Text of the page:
The world’s top consultants are sounding the alarm, urging the banking industry to brace for the impact of big technology companies like Amazon and Apple barging in. McKinsey is the latest to warn that while the threat of fintech startups seems manageable, a more daunting challenge looms from giants like Facebook and Amazon now bearing down on the financial sector.
The biggest technology players are eroding the boundaries between industries “as they seek to be all things to all people,” according to the McKinsey report. The biggest Asian tech firms show why banks should be worried: Rakuten, Japan’s largest online retail marketplace, runs one of the country’s largest online travel portals and its messaging app (which can suggest shopping items based on your recent chats) has about 800 million users. The company also issues credit cards and offers mortgages and securities services. China’s Alibaba is another big e-commerce company that also does brisk business as an asset manager, lender, and payments firm.
Tech companies are breaking into finance more slowly in the West, but it’s happening. Amazon now provides loans for small and medium-sized companies. Facebook is integrating person-to-person PayPal payments into its messenger app, and Apple will allow iMessage users to send cash to each other.
Traditional financial firms, meanwhile, rely on these technology giants for “strategically sensitive capabilities,” such as cloud computing, making them vulnerable if they end up in direct competition, according to the World Economic Forum. The banks’ histories may not help them win over the next generation of consumers: 73% of US millennials say they would be more excited about a new financial service from Amazon, Google, Square, or Paypal than from their bank, according to McKinsey. About one in three say they don’t need a bank at all.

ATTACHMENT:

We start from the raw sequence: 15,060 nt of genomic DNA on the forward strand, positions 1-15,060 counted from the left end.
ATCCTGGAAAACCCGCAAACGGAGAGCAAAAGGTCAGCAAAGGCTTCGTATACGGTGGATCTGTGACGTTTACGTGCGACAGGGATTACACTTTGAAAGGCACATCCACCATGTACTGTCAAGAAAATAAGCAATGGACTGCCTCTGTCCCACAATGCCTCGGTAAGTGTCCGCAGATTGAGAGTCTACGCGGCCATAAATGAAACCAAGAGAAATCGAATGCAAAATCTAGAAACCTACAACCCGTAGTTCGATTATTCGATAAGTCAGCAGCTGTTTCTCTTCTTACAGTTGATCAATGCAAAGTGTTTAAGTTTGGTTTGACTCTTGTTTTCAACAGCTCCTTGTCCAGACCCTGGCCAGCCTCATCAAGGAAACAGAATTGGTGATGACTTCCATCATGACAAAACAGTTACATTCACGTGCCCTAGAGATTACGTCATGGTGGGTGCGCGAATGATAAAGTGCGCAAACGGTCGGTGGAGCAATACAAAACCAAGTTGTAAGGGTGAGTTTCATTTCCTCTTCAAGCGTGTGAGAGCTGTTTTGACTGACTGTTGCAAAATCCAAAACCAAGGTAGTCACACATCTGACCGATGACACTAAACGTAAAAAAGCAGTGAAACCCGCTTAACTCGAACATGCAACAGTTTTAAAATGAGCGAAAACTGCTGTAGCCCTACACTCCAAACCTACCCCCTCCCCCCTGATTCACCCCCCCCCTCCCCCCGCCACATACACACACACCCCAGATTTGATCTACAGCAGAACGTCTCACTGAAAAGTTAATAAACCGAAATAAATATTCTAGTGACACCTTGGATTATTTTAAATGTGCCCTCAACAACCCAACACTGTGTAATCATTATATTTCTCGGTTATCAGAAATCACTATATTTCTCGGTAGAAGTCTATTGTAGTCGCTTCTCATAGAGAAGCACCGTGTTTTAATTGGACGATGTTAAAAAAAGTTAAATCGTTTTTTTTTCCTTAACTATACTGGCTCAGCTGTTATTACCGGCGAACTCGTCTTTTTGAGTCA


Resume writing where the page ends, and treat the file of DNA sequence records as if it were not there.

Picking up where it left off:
McKinsey describes the biggest risks for banks as the ”four horsemen of the e-pocalypse.” That includes disintermediation, where financial firms are cut off from their customers by an upstart like Lending Club. Perhaps a bigger concern is that their businesses gets unbundled; right now they might lose money on checking accounts, but make the money back (and then some) when customers return to the bank for mortgages. That could be difficult to sustain if everything is routed through a messaging platform that banks don’t control. This leads to the two other big risks, of being left to compete solely on low-margin, commodified services and, ultimately, “losing brand awareness and becoming invisible as consumers can access financial services without knowing the brand,” McKinsey notes.
Not all is lost for the banks. McKinsey suggests that greater competition will put pressure on banks’ profitability, but does not represent an existential threat for the sector. One reason technology firms have been slower to encroach on financial services in the US is because they have to navigate a fortress of financial regulation. Banks, meanwhile, are skilled in risk management and have immense amounts of customer data they can use to develop better services (if they can find a smart way to sift through it). There are opportunities for financial companies if they can keep up with the times.
Another thing banks have on their side, McKinsey says, is that people still trust them with their data—they are ahead of tech companies here. As Royal Bank of Canada CEO Dave McKay told the Financial Post: “Trust and security are key assets. They buy us time.”